October 2020
Volume 20, Issue 11
Open Access
Vision Sciences Society Annual Meeting Abstract  |   October 2020
Lingering population codes: Serial dependence in working memory reports as evidence for population-based memory representations
Author Affiliations
  • Isabella C. DeStefano
    University of California San Diego, Dept. of Psychology
  • Timothy F. Brady
    University of California San Diego, Dept. of Psychology
Journal of Vision October 2020, Vol.20, 1557. doi:https://doi.org/10.1167/jov.20.11.1557
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      Isabella C. DeStefano, Timothy F. Brady; Lingering population codes: Serial dependence in working memory reports as evidence for population-based memory representations. Journal of Vision 2020;20(11):1557. doi: https://doi.org/10.1167/jov.20.11.1557.

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      © ARVO (1962-2015); The Authors (2016-present)

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Abstract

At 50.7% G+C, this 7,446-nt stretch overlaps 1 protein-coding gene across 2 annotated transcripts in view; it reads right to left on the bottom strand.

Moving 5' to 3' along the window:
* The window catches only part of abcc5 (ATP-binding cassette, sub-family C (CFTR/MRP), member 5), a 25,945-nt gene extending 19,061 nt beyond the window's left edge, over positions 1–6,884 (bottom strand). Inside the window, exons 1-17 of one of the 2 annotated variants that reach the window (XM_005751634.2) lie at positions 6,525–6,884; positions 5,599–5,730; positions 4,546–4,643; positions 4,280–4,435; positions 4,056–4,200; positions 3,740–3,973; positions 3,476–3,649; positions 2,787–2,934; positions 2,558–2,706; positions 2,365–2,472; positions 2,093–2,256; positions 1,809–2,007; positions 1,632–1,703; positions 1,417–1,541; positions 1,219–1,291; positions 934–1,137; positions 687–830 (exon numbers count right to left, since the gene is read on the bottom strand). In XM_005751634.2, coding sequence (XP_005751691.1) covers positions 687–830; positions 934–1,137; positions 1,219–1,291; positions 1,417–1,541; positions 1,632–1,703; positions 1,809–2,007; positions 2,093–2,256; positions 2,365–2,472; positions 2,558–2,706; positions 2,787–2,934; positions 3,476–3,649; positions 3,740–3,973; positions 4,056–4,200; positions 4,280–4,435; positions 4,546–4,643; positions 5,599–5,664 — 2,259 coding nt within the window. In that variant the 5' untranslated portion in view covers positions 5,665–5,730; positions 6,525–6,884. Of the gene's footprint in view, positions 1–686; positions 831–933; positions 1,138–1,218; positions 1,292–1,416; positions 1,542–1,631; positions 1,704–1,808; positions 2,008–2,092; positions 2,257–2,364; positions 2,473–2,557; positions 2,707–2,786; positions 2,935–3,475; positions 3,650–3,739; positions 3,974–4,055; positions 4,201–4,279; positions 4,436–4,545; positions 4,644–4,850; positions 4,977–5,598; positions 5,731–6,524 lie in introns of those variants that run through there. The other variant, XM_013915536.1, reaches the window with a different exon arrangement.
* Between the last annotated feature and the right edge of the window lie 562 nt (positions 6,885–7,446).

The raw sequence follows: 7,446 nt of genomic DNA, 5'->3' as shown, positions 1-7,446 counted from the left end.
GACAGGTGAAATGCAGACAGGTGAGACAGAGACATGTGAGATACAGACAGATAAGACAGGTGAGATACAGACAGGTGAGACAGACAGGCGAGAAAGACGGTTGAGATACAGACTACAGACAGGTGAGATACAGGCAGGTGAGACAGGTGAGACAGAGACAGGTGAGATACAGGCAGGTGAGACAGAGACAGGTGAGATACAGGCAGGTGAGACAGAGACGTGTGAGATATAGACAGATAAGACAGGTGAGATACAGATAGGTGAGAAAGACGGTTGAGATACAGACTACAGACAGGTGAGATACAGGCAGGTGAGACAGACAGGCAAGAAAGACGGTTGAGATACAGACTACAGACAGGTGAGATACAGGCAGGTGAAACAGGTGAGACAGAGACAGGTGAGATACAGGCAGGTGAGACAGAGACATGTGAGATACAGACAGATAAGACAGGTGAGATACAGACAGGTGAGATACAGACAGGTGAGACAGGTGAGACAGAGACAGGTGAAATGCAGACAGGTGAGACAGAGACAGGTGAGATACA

Information in visual working memory is influenced by irrelevant past information such that reports show a bias towards the remembered feature values of previous trials (Fischer & Whitney, 2014). Here, we propose that such serial dependence can be understood by considering working memory representations as distributed (population-based or probabilistic representations; e.g., Schurgin et al. 2018; Bays, 2014), rather than as point representations. In this framework, the previous trial causes lingering activity across all sensory channels (e.g., all colors) that influence the current trial. This predicts how both the strength of the activity from the previous and current trial as well as the population overlap (i.e. feature similarity) will affect the degree of serial dependence. We used experiments with both color and orientation to test these predictions. Fifty participants were asked to reproduce a single stimulus after a short delay. On each trial, we induced either a high or low strength memory via encoding time/masking manipulations. The order of trials was such that memory strengths and the distance in feature space between subsequent stimuli was balanced within-subject. As expected, memory strength of the current trial affected dependence on the previous trial such that this dependence was larger for low memory strength trials. We also found an interaction between the current trial strength and the feature similarity between subsequent trials: dependence on the previous trial for strong memory trials only occured when the subsequent stimuli were dissimilar; conversely low memory strength trials showed stronger dependence on the previous trial when subsequent stimuli had high feature similarity. These experiments suggest that serial dependence can be explained by a mechanistic account of visual working memory that represents both memory strength and feature similarity in terms of distributed population activity.

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